why san diego?
San Diego County, a biodiversity hotspot*, is experiencing climate change and rapid population growth.
*The County boasts more taxa of plants and mammals than any other in the United States and is home to thousands of species including ~200 taxa of plants and animals that are state- or federally-listed as threatened or endangered.
Daily temperature ranges will become more extreme.
Habitat ranges for many species will shift as temperatures change.
More frequent and intense heat waves will impact wildlife and people.
Warming may cause timing mismatches for plants and animals that rely on each other for food and pollination.
More frequent and intense heatwaves may become too much for the California spotted owl (Strix occidentalis occidentalis) to tolerate.
Spring and fall will be drier, causing longer and more frequent periods of drought seasons.
More intense, frequent droughts will result in changes to plant communities and the species they can support.
This variability will become more extreme as the climate changes, resulting in more frequent and prolonged droughts followed by intense flood events.
Southern California has more year-to-year precipitation variability than anywhere else in the country.
Changes in spring drying of rivers and streams can decrease the arroyo toad’s (Anaxyrus californicus) ability to raise its young.
Humans are the major driver of fire activity, but extreme precipitation events followed by intense drought will make fires more intense and more frequent.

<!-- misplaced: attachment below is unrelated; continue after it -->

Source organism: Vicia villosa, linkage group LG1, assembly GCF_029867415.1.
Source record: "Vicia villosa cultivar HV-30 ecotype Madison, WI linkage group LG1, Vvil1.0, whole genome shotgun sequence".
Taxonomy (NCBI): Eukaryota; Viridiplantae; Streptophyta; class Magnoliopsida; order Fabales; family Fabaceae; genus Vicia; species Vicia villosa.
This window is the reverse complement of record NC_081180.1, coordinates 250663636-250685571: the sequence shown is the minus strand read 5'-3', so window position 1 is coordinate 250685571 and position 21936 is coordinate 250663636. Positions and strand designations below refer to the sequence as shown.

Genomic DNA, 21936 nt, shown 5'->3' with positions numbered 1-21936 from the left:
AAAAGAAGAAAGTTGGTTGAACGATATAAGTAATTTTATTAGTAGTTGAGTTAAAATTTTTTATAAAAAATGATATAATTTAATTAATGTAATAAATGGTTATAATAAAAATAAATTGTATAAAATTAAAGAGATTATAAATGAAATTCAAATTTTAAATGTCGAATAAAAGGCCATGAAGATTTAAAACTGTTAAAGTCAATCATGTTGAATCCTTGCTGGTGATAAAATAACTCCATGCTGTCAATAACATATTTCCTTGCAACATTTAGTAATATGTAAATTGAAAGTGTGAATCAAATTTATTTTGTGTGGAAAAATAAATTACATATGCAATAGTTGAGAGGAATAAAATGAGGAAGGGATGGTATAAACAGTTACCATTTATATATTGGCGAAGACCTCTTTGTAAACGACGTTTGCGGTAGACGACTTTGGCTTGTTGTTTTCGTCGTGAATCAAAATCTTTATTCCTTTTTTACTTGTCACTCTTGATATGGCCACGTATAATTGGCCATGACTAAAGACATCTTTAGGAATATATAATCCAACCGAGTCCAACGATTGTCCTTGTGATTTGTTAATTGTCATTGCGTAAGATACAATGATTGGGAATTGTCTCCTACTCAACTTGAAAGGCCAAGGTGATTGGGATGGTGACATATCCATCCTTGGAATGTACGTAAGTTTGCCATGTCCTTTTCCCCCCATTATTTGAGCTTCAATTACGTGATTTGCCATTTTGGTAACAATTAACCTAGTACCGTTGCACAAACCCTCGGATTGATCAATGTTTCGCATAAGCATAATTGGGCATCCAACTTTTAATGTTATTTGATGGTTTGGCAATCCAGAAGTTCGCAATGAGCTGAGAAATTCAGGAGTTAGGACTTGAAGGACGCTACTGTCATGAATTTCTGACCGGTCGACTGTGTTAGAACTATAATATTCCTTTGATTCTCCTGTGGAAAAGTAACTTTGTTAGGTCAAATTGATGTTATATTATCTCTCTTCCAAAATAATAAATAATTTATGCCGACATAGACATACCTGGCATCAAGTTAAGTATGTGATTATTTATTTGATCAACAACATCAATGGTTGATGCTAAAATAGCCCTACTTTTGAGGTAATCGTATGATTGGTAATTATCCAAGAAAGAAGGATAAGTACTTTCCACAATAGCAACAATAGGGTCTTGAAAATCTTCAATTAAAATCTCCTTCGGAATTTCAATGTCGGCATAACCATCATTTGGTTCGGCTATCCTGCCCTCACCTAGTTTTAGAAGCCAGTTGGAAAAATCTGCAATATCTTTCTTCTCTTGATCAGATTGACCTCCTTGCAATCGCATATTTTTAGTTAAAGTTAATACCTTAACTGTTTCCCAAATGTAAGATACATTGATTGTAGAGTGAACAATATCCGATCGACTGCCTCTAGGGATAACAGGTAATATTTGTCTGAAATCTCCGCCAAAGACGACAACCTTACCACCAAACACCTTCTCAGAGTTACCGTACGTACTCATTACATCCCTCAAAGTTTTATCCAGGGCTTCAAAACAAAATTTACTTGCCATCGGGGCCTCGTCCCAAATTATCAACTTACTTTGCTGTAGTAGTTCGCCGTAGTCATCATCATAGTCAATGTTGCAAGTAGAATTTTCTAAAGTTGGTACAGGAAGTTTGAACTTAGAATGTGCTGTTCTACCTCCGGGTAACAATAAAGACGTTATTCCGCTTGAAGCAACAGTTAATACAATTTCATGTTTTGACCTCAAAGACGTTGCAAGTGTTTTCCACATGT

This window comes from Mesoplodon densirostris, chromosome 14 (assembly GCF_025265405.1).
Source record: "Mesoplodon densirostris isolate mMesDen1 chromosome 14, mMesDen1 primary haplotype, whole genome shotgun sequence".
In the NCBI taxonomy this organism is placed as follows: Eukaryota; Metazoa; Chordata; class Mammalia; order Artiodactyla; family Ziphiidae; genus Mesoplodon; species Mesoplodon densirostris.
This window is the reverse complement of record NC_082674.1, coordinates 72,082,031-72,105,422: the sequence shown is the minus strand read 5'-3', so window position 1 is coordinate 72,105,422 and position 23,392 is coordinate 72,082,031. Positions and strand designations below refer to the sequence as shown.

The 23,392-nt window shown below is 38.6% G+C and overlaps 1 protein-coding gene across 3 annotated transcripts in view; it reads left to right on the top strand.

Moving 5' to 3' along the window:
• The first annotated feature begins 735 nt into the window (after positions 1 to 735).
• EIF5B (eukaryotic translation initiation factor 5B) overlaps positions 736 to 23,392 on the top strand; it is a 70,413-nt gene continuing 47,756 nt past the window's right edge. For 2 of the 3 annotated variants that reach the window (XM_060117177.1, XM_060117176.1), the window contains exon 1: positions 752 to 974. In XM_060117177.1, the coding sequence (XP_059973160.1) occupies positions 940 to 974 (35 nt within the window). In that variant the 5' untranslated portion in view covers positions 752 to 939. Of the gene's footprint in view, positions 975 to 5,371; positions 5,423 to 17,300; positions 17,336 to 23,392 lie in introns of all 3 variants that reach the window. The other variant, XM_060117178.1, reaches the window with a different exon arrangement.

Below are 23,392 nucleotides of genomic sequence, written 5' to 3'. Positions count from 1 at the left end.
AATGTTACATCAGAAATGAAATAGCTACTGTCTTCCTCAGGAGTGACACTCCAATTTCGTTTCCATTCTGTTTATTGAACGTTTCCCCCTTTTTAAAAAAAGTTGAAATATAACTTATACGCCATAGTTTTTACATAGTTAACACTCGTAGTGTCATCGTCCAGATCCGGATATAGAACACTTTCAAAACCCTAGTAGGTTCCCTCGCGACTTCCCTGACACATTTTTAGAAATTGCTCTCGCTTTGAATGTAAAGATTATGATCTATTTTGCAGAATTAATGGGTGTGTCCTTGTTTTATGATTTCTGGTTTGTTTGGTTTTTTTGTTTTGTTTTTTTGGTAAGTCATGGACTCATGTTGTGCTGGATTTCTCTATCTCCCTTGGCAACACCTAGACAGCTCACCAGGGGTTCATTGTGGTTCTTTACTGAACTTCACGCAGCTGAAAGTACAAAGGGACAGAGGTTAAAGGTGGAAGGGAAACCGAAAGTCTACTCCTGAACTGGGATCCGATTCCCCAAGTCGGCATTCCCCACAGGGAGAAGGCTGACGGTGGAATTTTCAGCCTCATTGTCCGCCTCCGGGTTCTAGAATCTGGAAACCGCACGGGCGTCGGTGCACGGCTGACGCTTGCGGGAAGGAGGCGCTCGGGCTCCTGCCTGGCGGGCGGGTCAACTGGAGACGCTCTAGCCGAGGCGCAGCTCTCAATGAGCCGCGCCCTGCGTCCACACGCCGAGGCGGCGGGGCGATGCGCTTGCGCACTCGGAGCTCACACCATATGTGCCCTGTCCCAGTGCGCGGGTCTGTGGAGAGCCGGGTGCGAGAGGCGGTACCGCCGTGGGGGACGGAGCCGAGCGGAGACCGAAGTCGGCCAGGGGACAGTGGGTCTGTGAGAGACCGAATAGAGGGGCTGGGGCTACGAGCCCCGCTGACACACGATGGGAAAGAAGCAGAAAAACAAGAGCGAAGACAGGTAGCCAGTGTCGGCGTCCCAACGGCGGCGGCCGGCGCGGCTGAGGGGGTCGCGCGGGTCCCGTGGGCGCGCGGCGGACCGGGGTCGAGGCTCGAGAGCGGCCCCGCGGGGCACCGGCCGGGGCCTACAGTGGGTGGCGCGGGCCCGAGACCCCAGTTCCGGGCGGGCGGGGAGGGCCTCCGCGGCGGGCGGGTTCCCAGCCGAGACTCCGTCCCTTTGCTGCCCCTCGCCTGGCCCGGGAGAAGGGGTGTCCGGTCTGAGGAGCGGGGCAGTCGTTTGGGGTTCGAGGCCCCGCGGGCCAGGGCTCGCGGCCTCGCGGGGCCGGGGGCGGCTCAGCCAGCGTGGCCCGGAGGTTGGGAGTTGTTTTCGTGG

These climatic extremes may dry out vegetation, increasing the amount of fuel available to burn.
More intense and frequent fires linked to drought and availability of fuels will further disrupt plants, animals, and human communities
Repeated fires degrade habitat that California gnatcatchers (Polioptila californica) need to raise their young.
Coastal low clouds and fog, often referred to as marine layer, strongly influence the types of plants and animals that can live along the coast.
The marine layer provides relief during hot summer months and can minimize the intensity of drought events.
The future of our marine layer under climate change is still unclear and we need more research to help us better understand.
Multiple species, like wart-stemmed ceanothus (Ceanothus verrucosus), need the marine layer to survive.
Conservation + Management
Researchers and land managers are working together to integrate climate change in conservation planning.
All community members can do their part to support local ecosystems as they are impacted by our changing climate.
Scroll down to learn 10 things YOU can do to help!
Our Climate Kids program is bringing this climate science to the classroom! Learn more at climatekids.org